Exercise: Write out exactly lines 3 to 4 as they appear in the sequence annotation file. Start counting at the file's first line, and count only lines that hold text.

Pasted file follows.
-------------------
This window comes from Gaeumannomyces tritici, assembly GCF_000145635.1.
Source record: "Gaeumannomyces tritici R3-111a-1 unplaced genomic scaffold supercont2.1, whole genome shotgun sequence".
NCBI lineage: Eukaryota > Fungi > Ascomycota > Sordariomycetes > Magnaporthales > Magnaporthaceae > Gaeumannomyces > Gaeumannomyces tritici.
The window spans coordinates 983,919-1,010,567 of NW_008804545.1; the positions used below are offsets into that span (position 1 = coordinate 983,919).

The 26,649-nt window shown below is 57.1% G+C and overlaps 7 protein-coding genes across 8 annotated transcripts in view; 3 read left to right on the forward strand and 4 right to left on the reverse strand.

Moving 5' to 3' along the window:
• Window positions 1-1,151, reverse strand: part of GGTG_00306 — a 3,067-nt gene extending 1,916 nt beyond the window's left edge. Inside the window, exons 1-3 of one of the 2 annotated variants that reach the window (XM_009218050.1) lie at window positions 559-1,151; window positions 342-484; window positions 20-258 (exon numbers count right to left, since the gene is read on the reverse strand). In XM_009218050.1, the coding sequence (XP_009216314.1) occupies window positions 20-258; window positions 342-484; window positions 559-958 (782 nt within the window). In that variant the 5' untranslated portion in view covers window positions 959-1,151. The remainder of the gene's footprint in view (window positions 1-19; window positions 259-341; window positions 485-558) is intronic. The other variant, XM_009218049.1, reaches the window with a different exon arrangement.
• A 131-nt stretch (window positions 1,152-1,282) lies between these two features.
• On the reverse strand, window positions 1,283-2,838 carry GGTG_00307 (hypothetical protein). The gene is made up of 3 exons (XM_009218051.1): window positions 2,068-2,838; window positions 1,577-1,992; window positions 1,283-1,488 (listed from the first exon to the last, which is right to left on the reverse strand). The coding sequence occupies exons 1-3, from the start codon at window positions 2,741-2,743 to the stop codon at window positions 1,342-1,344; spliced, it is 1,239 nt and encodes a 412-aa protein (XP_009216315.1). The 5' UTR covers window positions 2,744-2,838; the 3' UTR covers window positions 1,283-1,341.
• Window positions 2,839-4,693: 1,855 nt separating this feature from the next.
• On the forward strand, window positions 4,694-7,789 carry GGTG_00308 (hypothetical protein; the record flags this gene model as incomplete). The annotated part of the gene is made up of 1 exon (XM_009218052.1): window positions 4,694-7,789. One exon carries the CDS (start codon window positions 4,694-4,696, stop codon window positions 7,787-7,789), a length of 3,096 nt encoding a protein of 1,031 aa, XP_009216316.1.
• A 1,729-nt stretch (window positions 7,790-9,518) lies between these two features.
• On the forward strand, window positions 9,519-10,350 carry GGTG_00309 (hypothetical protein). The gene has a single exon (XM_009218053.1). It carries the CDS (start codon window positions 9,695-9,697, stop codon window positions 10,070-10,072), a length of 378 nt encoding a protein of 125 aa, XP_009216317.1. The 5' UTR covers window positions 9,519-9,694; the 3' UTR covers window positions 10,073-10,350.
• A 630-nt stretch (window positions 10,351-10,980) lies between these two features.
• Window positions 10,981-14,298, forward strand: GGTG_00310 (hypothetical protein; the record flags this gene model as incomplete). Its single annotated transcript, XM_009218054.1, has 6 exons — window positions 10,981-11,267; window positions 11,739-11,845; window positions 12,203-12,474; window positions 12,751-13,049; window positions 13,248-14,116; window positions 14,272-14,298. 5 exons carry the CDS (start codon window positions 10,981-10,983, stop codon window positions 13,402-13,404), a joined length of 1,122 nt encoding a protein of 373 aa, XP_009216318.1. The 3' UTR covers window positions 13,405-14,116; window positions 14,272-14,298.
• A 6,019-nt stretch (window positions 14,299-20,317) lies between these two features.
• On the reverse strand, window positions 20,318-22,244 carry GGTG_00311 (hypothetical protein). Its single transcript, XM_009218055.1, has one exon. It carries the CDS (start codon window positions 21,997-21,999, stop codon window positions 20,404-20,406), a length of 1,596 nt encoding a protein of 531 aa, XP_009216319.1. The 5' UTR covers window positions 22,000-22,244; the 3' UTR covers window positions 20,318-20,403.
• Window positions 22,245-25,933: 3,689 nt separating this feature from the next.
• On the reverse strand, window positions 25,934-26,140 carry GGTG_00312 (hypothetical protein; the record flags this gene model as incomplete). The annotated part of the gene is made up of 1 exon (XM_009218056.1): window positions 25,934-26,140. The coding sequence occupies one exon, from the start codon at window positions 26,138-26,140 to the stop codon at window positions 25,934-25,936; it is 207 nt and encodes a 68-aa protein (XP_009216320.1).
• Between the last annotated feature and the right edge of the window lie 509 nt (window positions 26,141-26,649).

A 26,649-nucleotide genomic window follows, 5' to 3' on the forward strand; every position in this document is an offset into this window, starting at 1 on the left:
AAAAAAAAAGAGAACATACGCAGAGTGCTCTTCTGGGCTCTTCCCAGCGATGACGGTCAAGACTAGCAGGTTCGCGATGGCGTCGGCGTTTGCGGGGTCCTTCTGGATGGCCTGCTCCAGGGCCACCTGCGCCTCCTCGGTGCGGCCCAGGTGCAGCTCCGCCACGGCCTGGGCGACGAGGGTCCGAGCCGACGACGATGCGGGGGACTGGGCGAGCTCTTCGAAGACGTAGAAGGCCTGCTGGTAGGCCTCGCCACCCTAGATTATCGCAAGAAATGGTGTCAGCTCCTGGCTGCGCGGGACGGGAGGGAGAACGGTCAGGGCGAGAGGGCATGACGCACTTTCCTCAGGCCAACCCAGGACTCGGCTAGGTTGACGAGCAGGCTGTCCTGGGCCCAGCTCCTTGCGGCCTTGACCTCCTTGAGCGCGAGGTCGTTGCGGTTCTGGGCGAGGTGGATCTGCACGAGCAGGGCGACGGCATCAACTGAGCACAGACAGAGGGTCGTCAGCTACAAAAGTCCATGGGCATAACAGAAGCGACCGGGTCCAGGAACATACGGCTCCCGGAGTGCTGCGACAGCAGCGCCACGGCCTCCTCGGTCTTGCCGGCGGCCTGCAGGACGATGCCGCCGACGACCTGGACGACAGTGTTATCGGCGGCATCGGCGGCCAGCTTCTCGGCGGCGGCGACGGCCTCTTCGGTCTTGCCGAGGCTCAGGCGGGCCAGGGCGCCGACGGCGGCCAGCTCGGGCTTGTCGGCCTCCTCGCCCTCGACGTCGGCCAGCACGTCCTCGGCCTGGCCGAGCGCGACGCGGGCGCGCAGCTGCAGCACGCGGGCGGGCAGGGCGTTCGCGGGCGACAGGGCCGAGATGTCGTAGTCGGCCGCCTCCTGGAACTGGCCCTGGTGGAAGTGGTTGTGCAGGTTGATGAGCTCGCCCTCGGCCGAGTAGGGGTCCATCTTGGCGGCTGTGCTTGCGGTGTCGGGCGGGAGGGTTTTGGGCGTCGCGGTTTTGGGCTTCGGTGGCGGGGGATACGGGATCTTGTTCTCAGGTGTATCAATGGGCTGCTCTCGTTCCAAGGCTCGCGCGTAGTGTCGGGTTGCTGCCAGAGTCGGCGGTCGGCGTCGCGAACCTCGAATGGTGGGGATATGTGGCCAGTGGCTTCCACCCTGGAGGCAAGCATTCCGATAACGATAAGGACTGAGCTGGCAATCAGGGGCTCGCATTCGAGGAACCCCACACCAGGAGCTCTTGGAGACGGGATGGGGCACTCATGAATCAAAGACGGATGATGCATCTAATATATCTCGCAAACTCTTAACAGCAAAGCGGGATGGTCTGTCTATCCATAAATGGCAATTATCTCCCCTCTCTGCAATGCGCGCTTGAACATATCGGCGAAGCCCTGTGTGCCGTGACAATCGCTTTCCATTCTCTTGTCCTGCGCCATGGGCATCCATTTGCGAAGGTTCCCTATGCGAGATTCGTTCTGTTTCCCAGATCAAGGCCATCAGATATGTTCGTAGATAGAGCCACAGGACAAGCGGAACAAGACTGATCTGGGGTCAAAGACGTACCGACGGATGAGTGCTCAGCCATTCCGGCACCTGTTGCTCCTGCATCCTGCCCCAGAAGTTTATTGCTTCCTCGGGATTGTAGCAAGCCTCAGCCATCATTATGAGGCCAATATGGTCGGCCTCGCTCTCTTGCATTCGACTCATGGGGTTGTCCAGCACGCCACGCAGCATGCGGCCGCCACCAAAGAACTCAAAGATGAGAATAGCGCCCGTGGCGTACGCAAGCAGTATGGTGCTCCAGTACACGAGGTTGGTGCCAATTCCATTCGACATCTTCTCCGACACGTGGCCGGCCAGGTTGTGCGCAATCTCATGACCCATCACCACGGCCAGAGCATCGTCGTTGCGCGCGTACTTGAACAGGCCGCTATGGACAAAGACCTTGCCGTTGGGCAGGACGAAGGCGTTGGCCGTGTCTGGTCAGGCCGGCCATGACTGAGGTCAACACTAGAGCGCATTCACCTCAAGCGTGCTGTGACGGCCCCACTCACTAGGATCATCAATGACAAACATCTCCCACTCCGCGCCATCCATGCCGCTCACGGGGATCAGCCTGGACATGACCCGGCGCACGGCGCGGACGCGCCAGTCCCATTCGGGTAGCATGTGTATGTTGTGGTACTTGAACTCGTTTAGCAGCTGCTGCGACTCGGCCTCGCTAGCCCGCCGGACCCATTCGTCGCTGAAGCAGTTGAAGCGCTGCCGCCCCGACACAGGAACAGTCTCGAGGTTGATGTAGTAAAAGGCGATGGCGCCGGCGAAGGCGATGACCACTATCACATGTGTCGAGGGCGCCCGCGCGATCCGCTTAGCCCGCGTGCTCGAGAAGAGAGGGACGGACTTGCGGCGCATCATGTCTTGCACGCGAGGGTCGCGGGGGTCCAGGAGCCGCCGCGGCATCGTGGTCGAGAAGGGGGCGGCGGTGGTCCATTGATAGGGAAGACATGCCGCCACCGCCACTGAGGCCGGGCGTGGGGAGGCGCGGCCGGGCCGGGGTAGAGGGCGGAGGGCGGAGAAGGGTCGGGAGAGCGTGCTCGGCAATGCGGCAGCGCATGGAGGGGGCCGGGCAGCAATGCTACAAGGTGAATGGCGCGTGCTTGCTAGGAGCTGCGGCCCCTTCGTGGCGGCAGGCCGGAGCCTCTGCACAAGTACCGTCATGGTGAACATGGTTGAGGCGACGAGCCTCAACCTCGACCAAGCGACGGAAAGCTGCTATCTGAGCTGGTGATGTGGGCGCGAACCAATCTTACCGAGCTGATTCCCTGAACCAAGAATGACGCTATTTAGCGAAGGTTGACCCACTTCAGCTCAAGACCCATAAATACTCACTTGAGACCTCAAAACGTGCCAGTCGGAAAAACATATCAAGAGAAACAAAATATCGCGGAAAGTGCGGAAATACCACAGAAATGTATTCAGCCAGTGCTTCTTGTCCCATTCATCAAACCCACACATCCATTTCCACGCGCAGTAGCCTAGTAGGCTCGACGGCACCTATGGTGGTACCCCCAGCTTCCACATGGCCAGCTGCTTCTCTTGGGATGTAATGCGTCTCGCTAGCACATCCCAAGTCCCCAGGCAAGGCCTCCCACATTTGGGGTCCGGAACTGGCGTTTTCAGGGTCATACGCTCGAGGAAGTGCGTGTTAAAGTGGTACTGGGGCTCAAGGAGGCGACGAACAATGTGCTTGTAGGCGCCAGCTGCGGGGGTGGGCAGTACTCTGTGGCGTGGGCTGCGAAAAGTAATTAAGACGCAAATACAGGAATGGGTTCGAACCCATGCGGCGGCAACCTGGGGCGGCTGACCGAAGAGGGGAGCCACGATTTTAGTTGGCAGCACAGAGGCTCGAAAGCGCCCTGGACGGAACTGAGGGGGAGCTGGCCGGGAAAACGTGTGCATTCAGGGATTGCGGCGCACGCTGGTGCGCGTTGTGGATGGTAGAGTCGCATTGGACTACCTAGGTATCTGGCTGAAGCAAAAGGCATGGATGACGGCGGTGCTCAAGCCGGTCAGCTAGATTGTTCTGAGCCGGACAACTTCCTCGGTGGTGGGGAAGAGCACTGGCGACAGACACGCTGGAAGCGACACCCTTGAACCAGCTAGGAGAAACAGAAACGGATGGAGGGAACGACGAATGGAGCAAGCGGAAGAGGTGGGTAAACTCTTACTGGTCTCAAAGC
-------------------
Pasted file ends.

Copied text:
NCBI lineage: Eukaryota > Fungi > Ascomycota > Sordariomycetes > Magnaporthales > Magnaporthaceae > Gaeumannomyces > Gaeumannomyces tritici.
The window spans coordinates 983,919-1,010,567 of NW_008804545.1; the positions used below are offsets into that span (position 1 = coordinate 983,919).